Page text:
The most cynical part of John Kerry's climate-change speech.
By BRET STEPHENS
Feb. 17, 2014 7:14 p.m. ET The Wall Street Journal
The weirdest thing about John Kerry's weekend speech on climate-change—other than the fact that this is the same guy who in 1997 voted to forbid the U.S. from signing the Kyoto Protocol—is that it begins by quoting something Maurice Strong said at the U.N.'s 1992 Earth Summit in Rio de Janeiro: "Every bit of evidence I've seen persuades me that we are on a course leading to tragedy."
Mr. Strong, a former oil executive from Canada (he was Pierre Trudeau's pick to run state-owned Petro-Canada in the mid-1970s), was for many years the U.N.'s ultimate mandarin. He organized many of its environmental mega-confabs, including the 1972 Stockholm Conference and the 1992 Rio summit, before rising to become Kofi Annan's right-hand man. At various times Mr. Strong has served as director at the World Economic Forum, chairman of the Earth Council and the World Resources Institute, vice chairman of the Chicago Climate Exchange and chairman of the China Carbon Corporation, to name just a few of his many prominent affiliations.
In 2005 it emerged that Mr. Strong, who was the chairman of the U.N. panel that created the Office of the Iraq Program, had accepted a check for close to $1 million from a South Korean businessman named Tongsun Park, who in the 1970s had been involved in an effort to bribe U.S. politicians. Mr. Strong claimed that the check, from a Jordanian bank, was meant as an investment in a family company that later went bankrupt. Mr. Park (who also sublet office space from Mr. Strong) later went to prison for trying to bribe U.N. officials overseeing the Oil-for-Food program that was propping up Saddam Hussein's regime in Iraq. Mr. Strong was accused of no wrongdoing and has denied involvement in Oil-for-Food. He left the U.N. that year and moved to Beijing.
Maurice Strong in Beijing in January 2003
Draw your own conclusions. Ask yourself: Is this a guy who deserves a shout-out from the U.S. Secretary of State?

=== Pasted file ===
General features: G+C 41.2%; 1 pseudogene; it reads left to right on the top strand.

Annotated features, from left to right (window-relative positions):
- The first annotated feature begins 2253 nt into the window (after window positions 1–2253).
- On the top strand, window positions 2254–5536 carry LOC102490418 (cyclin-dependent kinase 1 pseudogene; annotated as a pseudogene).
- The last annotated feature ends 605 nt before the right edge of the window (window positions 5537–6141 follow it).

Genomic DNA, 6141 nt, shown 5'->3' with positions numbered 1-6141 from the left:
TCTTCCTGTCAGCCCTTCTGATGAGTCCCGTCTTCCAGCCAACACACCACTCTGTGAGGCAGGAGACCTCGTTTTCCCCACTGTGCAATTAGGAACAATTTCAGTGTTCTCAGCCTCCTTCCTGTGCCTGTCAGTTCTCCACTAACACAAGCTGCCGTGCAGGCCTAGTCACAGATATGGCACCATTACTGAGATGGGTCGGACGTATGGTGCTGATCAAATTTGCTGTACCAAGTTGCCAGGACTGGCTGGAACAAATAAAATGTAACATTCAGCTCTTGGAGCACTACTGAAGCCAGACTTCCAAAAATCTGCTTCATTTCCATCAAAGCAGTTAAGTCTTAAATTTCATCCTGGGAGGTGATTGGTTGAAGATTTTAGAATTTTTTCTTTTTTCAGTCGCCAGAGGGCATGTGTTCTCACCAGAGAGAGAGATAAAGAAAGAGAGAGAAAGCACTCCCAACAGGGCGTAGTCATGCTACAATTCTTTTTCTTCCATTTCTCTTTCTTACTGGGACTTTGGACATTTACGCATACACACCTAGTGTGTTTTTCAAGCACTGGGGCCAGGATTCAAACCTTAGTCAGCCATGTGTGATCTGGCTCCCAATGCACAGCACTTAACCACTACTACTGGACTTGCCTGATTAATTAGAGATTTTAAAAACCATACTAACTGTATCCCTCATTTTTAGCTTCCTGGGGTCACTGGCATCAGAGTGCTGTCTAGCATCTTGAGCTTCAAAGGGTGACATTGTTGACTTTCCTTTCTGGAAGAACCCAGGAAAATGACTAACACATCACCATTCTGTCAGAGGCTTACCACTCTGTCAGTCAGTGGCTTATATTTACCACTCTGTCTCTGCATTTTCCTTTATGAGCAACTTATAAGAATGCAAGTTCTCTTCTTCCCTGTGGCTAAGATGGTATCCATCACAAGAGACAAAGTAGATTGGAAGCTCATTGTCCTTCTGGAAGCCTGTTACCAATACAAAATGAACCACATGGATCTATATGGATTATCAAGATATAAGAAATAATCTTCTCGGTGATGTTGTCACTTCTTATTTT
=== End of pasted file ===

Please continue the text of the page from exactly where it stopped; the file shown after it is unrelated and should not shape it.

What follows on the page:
When John Kerry speaks, people wonder: Is he seriously clever or totally oblivious? Profound or void? Detective Columbo or Chance the gardener?
The secretary devoted much of his speech to venting spleen at those in the "Flat Earth Society" who dispute the 97% of climate scientists who believe in man-made global warming. "We should not allow a tiny minority of shoddy scientists and science and extreme ideologues to compete with scientific fact," he said. Once upon a time people understood that skepticism was essential to good science. Now Mr. Kerry is trying to invoke a specious democracy among scientists to shut down democratic debate for everyone else.
This is of a piece with the amusing notion that the only thing standing in the way of climate salvation is a shadowy, greedy and powerful conspiracy involving the Koch Brothers, MIT's Dick Lindzen, Oklahoma Sen. Jim Inhofe and this newspaper's editorial page. Oh, the power!
And yet there goes Mr. Kerry extolling Mr. Strong, who really does stand at the obscure intersection of public policy, private profits and the climate science that joins the two. "I have to disclose my own association with this process in my earlier role in the United Nations negotiations which established the basis for the development of these new [market] opportunities," Mr. Strong said in a 2007 speech, noting his roles in the Chicago Climate Exchange and the China Carbon Corporation.
If George W. Bush had left office and immediately joined the boards of defense contractors building MRAPs for Iraq, hard questions would be raised. When Maurice Strong, Al Gore and other climate profiteers seek to enrich themselves from policies they put into place while in office, it scarcely raises an eyebrow.
It should. The carbon-trading schemes enacted with such fanfare just a few years ago have effectively ceased to operate amid collapsing prices. The sustainable-energy craze produced the expensive bankruptcies of solar-panel maker Solyndra, Fisker Automotive and battery maker A123 Systems, to name a few. Germany, which has taken its climate-change fetish further than any other major economy, is now coming to grips with a comprehensive fiasco of higher energy prices and higher carbon emissions. Who would have thought that when the sun doesn't shine or the wind doesn't blow, people might still want to switch on the lights?
It is now the dogma of the left that any hint of doubt when it comes to predictions of climate doom is evidence of greed, stupidity, moral turpitude or psychological derangement. "Climate denial" is intended to be the equivalent of Holocaust denial. And yet the only people who've predicted anything right so far are those who foresaw that the Kyoto Protocol would fail, that renewable energies didn't really work, and that climate bureaucrats accountable to nobody but their own sense of virtue and taste for profit were a danger to everyone.
Rereading Mr. Kerry's speech, I have to say he really does come across as a true believer. That it begins by citing Maurice Strong, the ultimate cynic, tells you what you need to know about where this strain of true belief leads.